As you’d expect, as every project is different you do have to apply a degree of professional judgment to the situation. Things to consider, that are called out in the guidance, include:
There are also some general comments about considering whether you work in an agile/adaptive environment, checking out the lessons learned and knowledge repositories for financial information and so on.
I think the things discussed in these sections of the Knowledge Area underpin my comments on the rest of the chapter: Project Cost Management has been tweaked rather than radically overhauled. I imagine if you did this line-by-line analysis of the other Knowledge Areas you would conclude the same thing. PMBOK Guide®-- Sixth Edition is an evolution, not a rethink. It’s handy to have the latest guidance, and to read it through for information to stay up to date, but I haven’t found anything in this Knowledge Area that would make me change how I approached Project Cost Management on a day-to-day basis.
What’s new in Project Cost Management: Plan Cost Management Process – read the first part of this series here.
What’s new in Project Cost Management: Estimate Costs Process – read the second part of this series here.
What’s new in Project Cost Management: Determine Budget Process – read the third part of this series here.
In the last article I looked at what was different about the Determine Budget process in the new PMBOK Guide®-- Sixth Edition. In general, what I’m feeling about the whole knowledge area is that Project Cost Management has been simplified and streamlined, rather than given a total overhaul. Today, I want to look at what’s different in the next process: Control Costs.
Control Costs Process
The fourth process in this knowledge area is Control Costs, and it has been given a spruce up to bring it in line with other processes. However, while it might look different in places, I’m yet to uncover anything radical about how you should approach managing costs on your project.
We have moved into the monitoring and controlling process group.
There were 4 inputs and now there are 5.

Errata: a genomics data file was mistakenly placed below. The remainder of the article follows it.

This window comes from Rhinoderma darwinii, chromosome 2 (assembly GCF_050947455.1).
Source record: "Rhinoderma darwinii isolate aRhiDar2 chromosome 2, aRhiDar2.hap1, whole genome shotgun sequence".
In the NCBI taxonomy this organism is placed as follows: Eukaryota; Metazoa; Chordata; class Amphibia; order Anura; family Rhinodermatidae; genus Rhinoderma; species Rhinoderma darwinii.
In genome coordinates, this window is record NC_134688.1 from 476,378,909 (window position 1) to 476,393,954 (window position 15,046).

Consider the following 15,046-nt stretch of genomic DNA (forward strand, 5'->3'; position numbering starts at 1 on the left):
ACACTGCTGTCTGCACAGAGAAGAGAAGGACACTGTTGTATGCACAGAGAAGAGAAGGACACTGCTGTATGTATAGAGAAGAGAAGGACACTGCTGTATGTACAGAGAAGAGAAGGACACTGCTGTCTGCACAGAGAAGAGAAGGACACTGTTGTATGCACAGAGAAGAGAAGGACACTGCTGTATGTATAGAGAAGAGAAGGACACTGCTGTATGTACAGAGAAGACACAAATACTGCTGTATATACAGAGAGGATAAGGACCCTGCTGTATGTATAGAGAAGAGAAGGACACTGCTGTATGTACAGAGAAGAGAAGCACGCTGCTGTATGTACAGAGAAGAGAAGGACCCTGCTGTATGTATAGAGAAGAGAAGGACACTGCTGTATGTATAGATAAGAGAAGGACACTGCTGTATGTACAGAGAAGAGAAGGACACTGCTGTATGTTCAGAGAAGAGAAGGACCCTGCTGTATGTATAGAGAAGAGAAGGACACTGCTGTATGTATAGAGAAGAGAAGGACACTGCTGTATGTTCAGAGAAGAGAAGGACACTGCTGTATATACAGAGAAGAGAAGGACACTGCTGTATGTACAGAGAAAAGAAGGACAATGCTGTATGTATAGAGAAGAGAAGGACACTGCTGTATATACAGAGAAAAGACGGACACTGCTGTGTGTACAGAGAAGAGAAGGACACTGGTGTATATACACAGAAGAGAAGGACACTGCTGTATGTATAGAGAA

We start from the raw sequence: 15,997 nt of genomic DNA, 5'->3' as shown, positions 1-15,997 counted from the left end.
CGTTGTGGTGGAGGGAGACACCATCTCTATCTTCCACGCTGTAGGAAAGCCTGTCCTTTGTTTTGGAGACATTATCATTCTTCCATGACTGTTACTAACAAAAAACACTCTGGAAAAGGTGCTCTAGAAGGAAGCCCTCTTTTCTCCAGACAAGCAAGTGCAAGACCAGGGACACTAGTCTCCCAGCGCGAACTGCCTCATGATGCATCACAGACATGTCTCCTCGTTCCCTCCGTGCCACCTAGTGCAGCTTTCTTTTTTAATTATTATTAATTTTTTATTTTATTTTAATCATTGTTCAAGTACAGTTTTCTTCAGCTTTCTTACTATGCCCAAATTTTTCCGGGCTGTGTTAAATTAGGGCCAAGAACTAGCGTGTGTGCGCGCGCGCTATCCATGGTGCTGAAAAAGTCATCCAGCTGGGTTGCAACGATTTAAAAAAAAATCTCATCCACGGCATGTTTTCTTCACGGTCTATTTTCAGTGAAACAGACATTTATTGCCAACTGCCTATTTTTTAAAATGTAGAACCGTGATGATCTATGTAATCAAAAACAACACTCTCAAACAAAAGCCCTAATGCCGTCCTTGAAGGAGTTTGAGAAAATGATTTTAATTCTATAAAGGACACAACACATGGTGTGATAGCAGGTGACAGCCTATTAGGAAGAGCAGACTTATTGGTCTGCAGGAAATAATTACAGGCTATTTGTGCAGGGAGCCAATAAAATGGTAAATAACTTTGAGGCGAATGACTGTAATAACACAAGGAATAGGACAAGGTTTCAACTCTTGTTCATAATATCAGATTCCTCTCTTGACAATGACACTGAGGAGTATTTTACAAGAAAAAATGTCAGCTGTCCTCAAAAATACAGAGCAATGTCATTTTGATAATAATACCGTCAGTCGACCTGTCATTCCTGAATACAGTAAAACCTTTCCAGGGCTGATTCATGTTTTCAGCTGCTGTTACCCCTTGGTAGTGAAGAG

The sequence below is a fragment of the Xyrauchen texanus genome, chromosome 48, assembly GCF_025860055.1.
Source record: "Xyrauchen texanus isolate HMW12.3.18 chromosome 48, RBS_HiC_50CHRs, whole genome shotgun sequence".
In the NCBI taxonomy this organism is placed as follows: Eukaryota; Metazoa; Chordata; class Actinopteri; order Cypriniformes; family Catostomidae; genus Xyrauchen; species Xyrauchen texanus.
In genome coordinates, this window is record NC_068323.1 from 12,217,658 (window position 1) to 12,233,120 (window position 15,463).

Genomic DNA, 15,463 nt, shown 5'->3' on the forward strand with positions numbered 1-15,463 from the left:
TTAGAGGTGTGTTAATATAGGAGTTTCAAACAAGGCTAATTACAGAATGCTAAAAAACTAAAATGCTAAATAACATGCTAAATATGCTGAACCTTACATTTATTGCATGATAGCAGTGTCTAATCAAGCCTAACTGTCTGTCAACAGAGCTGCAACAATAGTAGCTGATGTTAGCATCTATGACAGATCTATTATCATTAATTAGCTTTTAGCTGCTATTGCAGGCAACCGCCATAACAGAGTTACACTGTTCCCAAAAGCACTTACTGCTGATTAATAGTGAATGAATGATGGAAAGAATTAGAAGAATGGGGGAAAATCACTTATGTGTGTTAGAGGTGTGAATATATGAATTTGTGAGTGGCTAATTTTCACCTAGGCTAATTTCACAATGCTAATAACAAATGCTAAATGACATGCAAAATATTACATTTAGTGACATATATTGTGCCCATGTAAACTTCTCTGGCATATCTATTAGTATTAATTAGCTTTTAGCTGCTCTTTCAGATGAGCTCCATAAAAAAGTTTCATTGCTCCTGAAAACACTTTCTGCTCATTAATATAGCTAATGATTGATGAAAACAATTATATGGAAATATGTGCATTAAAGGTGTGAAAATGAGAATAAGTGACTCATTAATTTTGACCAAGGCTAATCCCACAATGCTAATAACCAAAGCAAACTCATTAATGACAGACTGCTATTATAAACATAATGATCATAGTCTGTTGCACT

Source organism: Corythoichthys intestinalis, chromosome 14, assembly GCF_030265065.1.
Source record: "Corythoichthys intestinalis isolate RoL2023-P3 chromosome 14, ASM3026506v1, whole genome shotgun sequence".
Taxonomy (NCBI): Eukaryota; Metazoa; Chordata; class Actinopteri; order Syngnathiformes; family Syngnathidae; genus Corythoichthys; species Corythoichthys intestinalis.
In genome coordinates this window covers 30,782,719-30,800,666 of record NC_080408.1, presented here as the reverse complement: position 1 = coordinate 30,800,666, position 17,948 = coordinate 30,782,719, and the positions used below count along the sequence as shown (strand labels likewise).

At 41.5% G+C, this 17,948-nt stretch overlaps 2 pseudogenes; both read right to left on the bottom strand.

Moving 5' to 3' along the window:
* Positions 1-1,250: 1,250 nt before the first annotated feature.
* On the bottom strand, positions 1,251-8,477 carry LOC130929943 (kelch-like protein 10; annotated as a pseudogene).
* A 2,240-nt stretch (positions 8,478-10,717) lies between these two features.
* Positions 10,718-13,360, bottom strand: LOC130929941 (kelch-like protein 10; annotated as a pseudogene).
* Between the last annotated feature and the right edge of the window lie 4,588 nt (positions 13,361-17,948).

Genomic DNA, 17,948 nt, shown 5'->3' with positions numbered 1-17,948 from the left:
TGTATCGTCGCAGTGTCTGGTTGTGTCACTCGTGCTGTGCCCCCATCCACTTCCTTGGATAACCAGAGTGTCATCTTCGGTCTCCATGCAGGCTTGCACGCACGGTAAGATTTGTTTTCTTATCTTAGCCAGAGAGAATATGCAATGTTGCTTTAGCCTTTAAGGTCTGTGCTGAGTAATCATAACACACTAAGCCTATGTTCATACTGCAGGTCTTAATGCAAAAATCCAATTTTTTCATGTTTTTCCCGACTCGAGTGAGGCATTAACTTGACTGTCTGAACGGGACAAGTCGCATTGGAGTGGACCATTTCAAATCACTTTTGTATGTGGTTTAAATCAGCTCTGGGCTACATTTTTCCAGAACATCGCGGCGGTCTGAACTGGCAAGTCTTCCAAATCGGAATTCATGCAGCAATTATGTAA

The new one is project documents. The lessons learned register specifically gets a mention. I think this reflects an overall understanding in the PMBOK Guide® -- Sixth Edition, that actually we do need to continue to look at what’s working and what’s not throughout the life of the project, not just at the end. I wrote a whole book about this topic, so I’m delighted that it’s finally making it into the mainstream. And, of course, it’s a lot more agile in thinking, than the old way of managing project lesson learned meetings.
Tools and Techniques
The number one T&T from the previous edition was Earned Value Management: now it is Expert Judgment.
I doubt many people will be losing sleep over that!
However, Earned Value is still in there, under the heading of data analysis. Other data analysis techniques that get a mention include:
There does seem to be an overlap with expert judgment here, because the expert judgment examples also include earned value analysis, forecasting and variance analysis. You do need to apply expert judgment to use these techniques, so perhaps that’s why. It reads as a duplication though which I think is confusing.
The project management information system gets a mention as a new T&T, only because project management software has dropped off. PMIS is a more inclusive term, I think, and it makes more sense to use this throughout as it can refer to lots of different types of systems that you can use in your day to day work. PM Software just makes me think of scheduling tools.
Organisational process asset updates have dropped off the outputs. There aren’t any new ones so it means that at the end of this process you end up with:
That’s the last of Project Cost Management process. Overall, I think that the updates have been kind to this knowledge area. The changes have made it a lot easier to adapt the process to your environment because instead of mandating particular inputs or tools, you have the flexibility to use what you need now.
In real life, you’ve always had the ability to use what you need, but the updated standard has given less confident project managers the ‘permission’ to flex their approach as required.
The downside of a more flexible, tailorable approach is that the project manager needs to apply more professional judgment to know what’s acceptable and what is going to work. That’s hard to do if you don’t have much experience. It will be interesting to see how the changes affect people day to day, if they do at all.
What do you think?